The new scheme – to come into effect when the current scheme ends in March – will provide a higher level of support to businesses with particularly high levels of energy use and trade intensity. The new scheme will mean all eligible UK businesses and other non-domestic energy users will receive a discount on high energy bills until 31 March 2024.
However, not everyone is enthralled with the plan.
Under the scheme, ‘eligibility’ means a business must drum up energy costs above the wholesale price threshold of £107/MWh for gas and £302/MWh for electricity. “This means that businesses experiencing energy costs below this level will not receive support,” said the HM Treasury.
According to Young, this could signal a further demise within the microbakery sector.
“Over the past couple of years, we’ve seen a number of small bakeries and flour mills being forced to close due to the multiple whammy of Brexit, successive lockdowns and huge hikes in the price of energy and ingredients,” he said.
“The government pulling the rug like this will see many more going under.
“How will small bakery owners being forced to put their prices up, let alone those having to make people redundant, help anyone with their cost of living? How economically sustainable will an increase in former bakers and bakery owners claiming benefits be?”
He's not alone in his misgivings.
Eddy Sleiman, founder of Lewisham-based Ed Baker, said rising energy bills will eventually kill the business.
“I endured a year of working on my own as the constantly rising costs of ingredients, equipment and materials have made it impossible to bear overheads. Rising energy bills will radically kill the prospective plan and will eventually kill the business.”
Andy Walsh, owner of The Coffee Kitchen Bakery in Cockermouth, added, “I’m just in the process of renewing my electricity contract and am being quoted three times my current tariff – at best.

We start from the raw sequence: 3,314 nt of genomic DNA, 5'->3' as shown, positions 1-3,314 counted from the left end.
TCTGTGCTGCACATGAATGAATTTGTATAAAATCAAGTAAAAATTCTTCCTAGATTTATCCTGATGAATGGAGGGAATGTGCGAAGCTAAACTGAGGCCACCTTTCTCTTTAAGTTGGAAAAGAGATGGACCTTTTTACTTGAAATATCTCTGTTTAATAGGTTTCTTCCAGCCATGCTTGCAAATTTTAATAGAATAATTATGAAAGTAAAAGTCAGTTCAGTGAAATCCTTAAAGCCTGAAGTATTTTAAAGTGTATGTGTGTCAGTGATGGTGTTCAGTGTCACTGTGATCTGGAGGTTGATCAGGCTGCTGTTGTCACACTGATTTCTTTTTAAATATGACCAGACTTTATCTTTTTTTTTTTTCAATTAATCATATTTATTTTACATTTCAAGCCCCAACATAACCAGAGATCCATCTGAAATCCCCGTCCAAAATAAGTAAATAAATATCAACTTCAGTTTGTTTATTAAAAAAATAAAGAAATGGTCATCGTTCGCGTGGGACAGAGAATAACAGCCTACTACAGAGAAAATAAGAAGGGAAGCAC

“This means my relatively small bakery needs to find about another £2k per month from somewhere. I've had to put my prices up about 10% this week and now I may need to lose staff. It’s ridiculous.”
Support for those most affected
On 21 September 2022, the Real Bread Campaign wrote to then PM Liz Truss, calling for support for small bakery business owners.
The Campaign eventually received a reply at the end of December from the BEIS Correspondence Unit, noting “any support for businesses [will] be targeted to those most affected by high energy prices.”
Said Young, “There are around 2,500 small bakeries in the UK. Each plays a valuable role in its community, not least by supporting skilled, meaningful jobs and keeping money circulating in the local economy.
“After waiting over three months for further assurance, this delegated reply feels like another slap in the face for small bakery owners.”
Falling wholesale energy prices
According to the HM Treasury release announcing the scheme, Chancellor of the Exchequer Jeremy Hunt said, “My top priority is tackling the rising cost of living – something that both families and businesses are struggling with. That means taking difficult decisions to bring down inflation while giving as much support to families and business as we are able.
“Wholesale energy prices are falling and have now gone back to levels just before Putin’s invasion of Ukraine.
“But to provide reassurance against the risk of prices rising again we are launching the new Energy Bills Discount Scheme, giving businesses the certainty they need to plan ahead.
“Even though prices are falling, I am concerned this is not being passed on to businesses, so I’ve written to Ofgem asking for an update on whether further action is action is needed to make sure the market is working for businesses.”
Businesses with energy costs below the wholesale price threshold for the scheme (£107/MWh for gas and £302/MWh for electricity) will not receive support.
Different discounts apply to ‘Energy and Trade Intensive Industries’ (ETII). Types of business on this list include those engaged in ‘manufacture of bread; manufacture of fresh pastry goods and cakes’ and ‘manufacture of grain mill products’. It is not clear if this includes all bakeries and mills, or only those working at an industrial scale.